Bryce Sanders is president of Perceptive Business Solutions Inc. He provides HNW client acquisition training for the financial services industry. His book, “Captivating the Wealthy Investor,” can be found on Amazon.

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Many people think investing is easy. You’ve heard “Don’t confuse brains with a bull market” (Humphrey B. Neill). With the arrival of virtually commission free trading and robo-advisors, many people say to an advisor: “I don’t need you.” What now?

“I don’t need you.” When you look at the Ibbotson mountain chart, it’s obvious the stock market has performed well over time. Discount brokers, no load mutual funds and index funds have been around for a long time. So why isn’t everyone rich? How does an advisor add value?

Seven Reasons Why Everyone Isn’t Rich

Looking at the mistakes individual investors often make is another way of looking at how professional investment advice adds value.

1. They don’t leave things alone.

“Money is like soap. The more you handle it, the less you will have” (Eugene Fama). The Ibbotson mountain chart shows returns assuming you invested in the broad market and left your money alone. People get scared. They jump into and out of the market. They lose interest. Advisors are good at focusing attention and handholding.

2. They buy high and sell low.

You’ve seen the statistics about the difference in returns between the average growth mutual fund and the average fund investor. Dalbar does those studies. They measured 20 years back from 2015. The S&P 500 averaged 9.85%. The average equity fund investor averaged only 5.19%. Left on their own, many investors don’t “stay the course.” Advisors help put things into perspective.

3. Coming back from the dead.

Over time, many investors have been attracted by the idea of buying into famous names like Pan Am and Braniff that were on the edge of bankruptcy. The idea was these companies had underlying value or would recover. Most didn’t. Advisors let clients know stockholders are almost last in line behind employees, vendor, the government, banks and bondholders. “Pennies on the dollar” is what bondholders often get. There are no pennies left for shareholders.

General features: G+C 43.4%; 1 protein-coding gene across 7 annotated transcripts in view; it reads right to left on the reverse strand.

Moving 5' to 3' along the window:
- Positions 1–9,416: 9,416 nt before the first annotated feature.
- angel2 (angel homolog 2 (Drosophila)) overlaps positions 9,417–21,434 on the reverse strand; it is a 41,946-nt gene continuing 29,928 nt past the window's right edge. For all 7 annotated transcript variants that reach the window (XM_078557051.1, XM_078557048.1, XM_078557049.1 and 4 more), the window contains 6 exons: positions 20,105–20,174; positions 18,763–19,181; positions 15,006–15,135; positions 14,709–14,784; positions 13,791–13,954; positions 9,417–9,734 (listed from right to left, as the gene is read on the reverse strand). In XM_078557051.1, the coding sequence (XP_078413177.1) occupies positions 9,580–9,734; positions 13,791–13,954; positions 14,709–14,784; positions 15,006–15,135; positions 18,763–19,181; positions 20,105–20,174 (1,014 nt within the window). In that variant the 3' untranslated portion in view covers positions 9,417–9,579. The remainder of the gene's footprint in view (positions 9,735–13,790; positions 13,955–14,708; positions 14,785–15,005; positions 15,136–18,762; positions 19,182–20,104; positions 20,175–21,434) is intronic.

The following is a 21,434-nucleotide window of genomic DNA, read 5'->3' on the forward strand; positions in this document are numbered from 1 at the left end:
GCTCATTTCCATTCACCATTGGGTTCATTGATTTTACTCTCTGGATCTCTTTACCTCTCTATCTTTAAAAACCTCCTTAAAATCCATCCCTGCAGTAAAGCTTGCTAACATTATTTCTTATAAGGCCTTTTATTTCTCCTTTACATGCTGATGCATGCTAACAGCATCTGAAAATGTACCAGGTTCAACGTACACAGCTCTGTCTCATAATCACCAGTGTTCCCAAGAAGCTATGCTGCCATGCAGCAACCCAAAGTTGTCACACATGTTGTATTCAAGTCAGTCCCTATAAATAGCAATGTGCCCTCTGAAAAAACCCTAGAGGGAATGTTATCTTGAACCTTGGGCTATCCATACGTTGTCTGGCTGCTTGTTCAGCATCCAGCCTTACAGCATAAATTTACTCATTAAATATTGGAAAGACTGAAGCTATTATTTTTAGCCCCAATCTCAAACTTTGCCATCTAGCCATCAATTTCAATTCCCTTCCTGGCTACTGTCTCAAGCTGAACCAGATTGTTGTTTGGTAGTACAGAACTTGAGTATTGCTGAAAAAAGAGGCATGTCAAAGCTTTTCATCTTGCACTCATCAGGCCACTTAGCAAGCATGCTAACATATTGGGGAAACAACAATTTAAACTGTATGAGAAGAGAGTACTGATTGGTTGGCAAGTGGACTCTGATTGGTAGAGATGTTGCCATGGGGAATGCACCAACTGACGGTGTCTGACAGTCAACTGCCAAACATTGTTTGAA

4. They lose interest.

They get interested in investing, then the football season starts. They get involved in dating. Investing takes a back seat. Because of the global nature of markets, things are happening 24/7. Good advisors introduce clients to professional money management. They can outsource day to day decision making while still being involved in the market.

5. They obsess.

It’s the opposite of losing interest. They are transfixed by the stock market. They become day traders. Cumulative fees, capital gains taxes or impulsive decisions eat into their capital. Advisors help clients understand certain monies are put to work long term and smaller amounts can be used for trading or other riskier activities.

6. They don’t diversify.

Years ago, there was an investing expression “Have a hunch, buy a bunch.” It described a bad behavior. It implied people didn’t think things through, but it also meant they didn’t spread risk. Around the time of the boom (and bust) people thought owning six internet stocks meant they were diversified. They weren’t. Even if they owned six similar mutual funds, they were unaware each fund owned mostly the same stocks as their top holdings. Advisors can explain this plainly.

7. They think they are a genius.

It’s back to “Don’t confuse brains with a bull market.” Investors have access to lots of data, but that doesn’t mean they use it. They act on hunches or have a market guru they follow. That guru thinks the same way as they think, so they must be right.  Many advisors have a huge “bench” or research analysts. They have research they can draw upon.

Discipline is a common theme running through these seven mistakes. That’s a key area where advisors add value.

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